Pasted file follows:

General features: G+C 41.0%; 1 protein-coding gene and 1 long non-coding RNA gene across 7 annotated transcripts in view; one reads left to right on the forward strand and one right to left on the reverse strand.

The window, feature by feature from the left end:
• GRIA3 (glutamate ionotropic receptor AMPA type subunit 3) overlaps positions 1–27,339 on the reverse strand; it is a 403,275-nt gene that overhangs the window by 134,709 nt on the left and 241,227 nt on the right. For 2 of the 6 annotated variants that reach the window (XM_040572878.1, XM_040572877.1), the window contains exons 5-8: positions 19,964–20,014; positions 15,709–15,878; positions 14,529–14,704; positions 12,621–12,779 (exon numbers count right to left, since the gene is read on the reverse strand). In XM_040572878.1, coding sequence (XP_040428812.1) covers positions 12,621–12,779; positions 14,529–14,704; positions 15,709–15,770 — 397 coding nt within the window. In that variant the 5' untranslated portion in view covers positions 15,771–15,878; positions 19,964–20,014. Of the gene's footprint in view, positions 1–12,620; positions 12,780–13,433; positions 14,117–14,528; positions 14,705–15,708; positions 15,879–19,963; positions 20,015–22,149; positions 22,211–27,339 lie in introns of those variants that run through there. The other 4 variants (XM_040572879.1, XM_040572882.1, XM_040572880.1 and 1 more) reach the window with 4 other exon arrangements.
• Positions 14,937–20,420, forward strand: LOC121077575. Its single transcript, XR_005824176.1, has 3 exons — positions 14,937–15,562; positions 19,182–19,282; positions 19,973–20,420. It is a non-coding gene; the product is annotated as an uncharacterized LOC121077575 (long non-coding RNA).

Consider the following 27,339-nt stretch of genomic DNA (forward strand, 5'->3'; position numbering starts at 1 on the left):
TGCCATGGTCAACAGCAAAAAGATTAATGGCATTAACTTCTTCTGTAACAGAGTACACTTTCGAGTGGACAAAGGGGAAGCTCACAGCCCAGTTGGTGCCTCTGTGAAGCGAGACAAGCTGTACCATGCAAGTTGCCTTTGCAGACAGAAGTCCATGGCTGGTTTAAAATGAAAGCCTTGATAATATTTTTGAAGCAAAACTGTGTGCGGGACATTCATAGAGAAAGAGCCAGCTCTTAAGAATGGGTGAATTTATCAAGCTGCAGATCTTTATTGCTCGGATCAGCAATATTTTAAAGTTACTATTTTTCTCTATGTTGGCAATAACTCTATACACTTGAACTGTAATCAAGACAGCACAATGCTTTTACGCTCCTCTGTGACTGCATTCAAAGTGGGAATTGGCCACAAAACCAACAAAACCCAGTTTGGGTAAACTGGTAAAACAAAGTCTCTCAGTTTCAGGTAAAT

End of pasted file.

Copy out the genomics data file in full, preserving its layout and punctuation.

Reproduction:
General features: G+C 41.0%; 1 protein-coding gene and 1 long non-coding RNA gene across 7 annotated transcripts in view; one reads left to right on the forward strand and one right to left on the reverse strand.

The window, feature by feature from the left end:
• GRIA3 (glutamate ionotropic receptor AMPA type subunit 3) overlaps positions 1–27,339 on the reverse strand; it is a 403,275-nt gene that overhangs the window by 134,709 nt on the left and 241,227 nt on the right. For 2 of the 6 annotated variants that reach the window (XM_040572878.1, XM_040572877.1), the window contains exons 5-8: positions 19,964–20,014; positions 15,709–15,878; positions 14,529–14,704; positions 12,621–12,779 (exon numbers count right to left, since the gene is read on the reverse strand). In XM_040572878.1, coding sequence (XP_040428812.1) covers positions 12,621–12,779; positions 14,529–14,704; positions 15,709–15,770 — 397 coding nt within the window. In that variant the 5' untranslated portion in view covers positions 15,771–15,878; positions 19,964–20,014. Of the gene's footprint in view, positions 1–12,620; positions 12,780–13,433; positions 14,117–14,528; positions 14,705–15,708; positions 15,879–19,963; positions 20,015–22,149; positions 22,211–27,339 lie in introns of those variants that run through there. The other 4 variants (XM_040572879.1, XM_040572882.1, XM_040572880.1 and 1 more) reach the window with 4 other exon arrangements.
• Positions 14,937–20,420, forward strand: LOC121077575. Its single transcript, XR_005824176.1, has 3 exons — positions 14,937–15,562; positions 19,182–19,282; positions 19,973–20,420. It is a non-coding gene; the product is annotated as an uncharacterized LOC121077575 (long non-coding RNA).

Consider the following 27,339-nt stretch of genomic DNA (forward strand, 5'->3'; position numbering starts at 1 on the left):
TGCCATGGTCAACAGCAAAAAGATTAATGGCATTAACTTCTTCTGTAACAGAGTACACTTTCGAGTGGACAAAGGGGAAGCTCACAGCCCAGTTGGTGCCTCTGTGAAGCGAGACAAGCTGTACCATGCAAGTTGCCTTTGCAGACAGAAGTCCATGGCTGGTTTAAAATGAAAGCCTTGATAATATTTTTGAAGCAAAACTGTGTGCGGGACATTCATAGAGAAAGAGCCAGCTCTTAAGAATGGGTGAATTTATCAAGCTGCAGATCTTTATTGCTCGGATCAGCAATATTTTAAAGTTACTATTTTTCTCTATGTTGGCAATAACTCTATACACTTGAACTGTAATCAAGACAGCACAATGCTTTTACGCTCCTCTGTGACTGCATTCAAAGTGGGAATTGGCCACAAAACCAACAAAACCCAGTTTGGGTAAACTGGTAAAACAAAGTCTCTCAGTTTCAGGTAAAT